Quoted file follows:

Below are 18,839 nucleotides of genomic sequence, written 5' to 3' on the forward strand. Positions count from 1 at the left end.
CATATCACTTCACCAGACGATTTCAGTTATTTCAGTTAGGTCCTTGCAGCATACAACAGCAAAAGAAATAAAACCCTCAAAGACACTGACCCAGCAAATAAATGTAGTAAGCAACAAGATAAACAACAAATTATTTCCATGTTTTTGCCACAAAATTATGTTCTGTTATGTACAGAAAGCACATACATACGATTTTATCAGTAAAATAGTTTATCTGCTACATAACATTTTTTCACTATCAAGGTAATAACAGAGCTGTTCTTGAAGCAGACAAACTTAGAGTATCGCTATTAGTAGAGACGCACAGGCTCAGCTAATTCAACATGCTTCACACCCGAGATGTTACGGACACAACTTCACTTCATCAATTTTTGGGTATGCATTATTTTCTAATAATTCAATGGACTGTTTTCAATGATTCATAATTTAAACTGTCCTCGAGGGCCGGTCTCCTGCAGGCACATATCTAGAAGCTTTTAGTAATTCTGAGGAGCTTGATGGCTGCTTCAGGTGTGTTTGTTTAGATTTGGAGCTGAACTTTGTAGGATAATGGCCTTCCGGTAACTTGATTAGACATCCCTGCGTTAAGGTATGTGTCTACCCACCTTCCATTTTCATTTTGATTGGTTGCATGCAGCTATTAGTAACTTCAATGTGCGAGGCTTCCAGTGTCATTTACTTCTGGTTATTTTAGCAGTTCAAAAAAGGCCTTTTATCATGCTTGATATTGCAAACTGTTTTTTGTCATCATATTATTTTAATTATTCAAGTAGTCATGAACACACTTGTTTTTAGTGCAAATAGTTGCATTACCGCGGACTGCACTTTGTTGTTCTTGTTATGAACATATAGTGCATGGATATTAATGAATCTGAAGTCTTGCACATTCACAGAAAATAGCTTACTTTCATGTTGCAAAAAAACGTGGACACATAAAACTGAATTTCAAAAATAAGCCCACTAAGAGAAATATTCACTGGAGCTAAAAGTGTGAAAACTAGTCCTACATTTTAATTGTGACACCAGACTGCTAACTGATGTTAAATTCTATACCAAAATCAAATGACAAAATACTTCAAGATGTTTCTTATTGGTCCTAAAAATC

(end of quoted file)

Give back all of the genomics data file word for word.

Below are 18,839 nucleotides of genomic sequence, written 5' to 3' on the forward strand. Positions count from 1 at the left end.
CATATCACTTCACCAGACGATTTCAGTTATTTCAGTTAGGTCCTTGCAGCATACAACAGCAAAAGAAATAAAACCCTCAAAGACACTGACCCAGCAAATAAATGTAGTAAGCAACAAGATAAACAACAAATTATTTCCATGTTTTTGCCACAAAATTATGTTCTGTTATGTACAGAAAGCACATACATACGATTTTATCAGTAAAATAGTTTATCTGCTACATAACATTTTTTCACTATCAAGGTAATAACAGAGCTGTTCTTGAAGCAGACAAACTTAGAGTATCGCTATTAGTAGAGACGCACAGGCTCAGCTAATTCAACATGCTTCACACCCGAGATGTTACGGACACAACTTCACTTCATCAATTTTTGGGTATGCATTATTTTCTAATAATTCAATGGACTGTTTTCAATGATTCATAATTTAAACTGTCCTCGAGGGCCGGTCTCCTGCAGGCACATATCTAGAAGCTTTTAGTAATTCTGAGGAGCTTGATGGCTGCTTCAGGTGTGTTTGTTTAGATTTGGAGCTGAACTTTGTAGGATAATGGCCTTCCGGTAACTTGATTAGACATCCCTGCGTTAAGGTATGTGTCTACCCACCTTCCATTTTCATTTTGATTGGTTGCATGCAGCTATTAGTAACTTCAATGTGCGAGGCTTCCAGTGTCATTTACTTCTGGTTATTTTAGCAGTTCAAAAAAGGCCTTTTATCATGCTTGATATTGCAAACTGTTTTTTGTCATCATATTATTTTAATTATTCAAGTAGTCATGAACACACTTGTTTTTAGTGCAAATAGTTGCATTACCGCGGACTGCACTTTGTTGTTCTTGTTATGAACATATAGTGCATGGATATTAATGAATCTGAAGTCTTGCACATTCACAGAAAATAGCTTACTTTCATGTTGCAAAAAAACGTGGACACATAAAACTGAATTTCAAAAATAAGCCCACTAAGAGAAATATTCACTGGAGCTAAAAGTGTGAAAACTAGTCCTACATTTTAATTGTGACACCAGACTGCTAACTGATGTTAAATTCTATACCAAAATCAAATGACAAAATACTTCAAGATGTTTCTTATTGGTCCTAAAAATC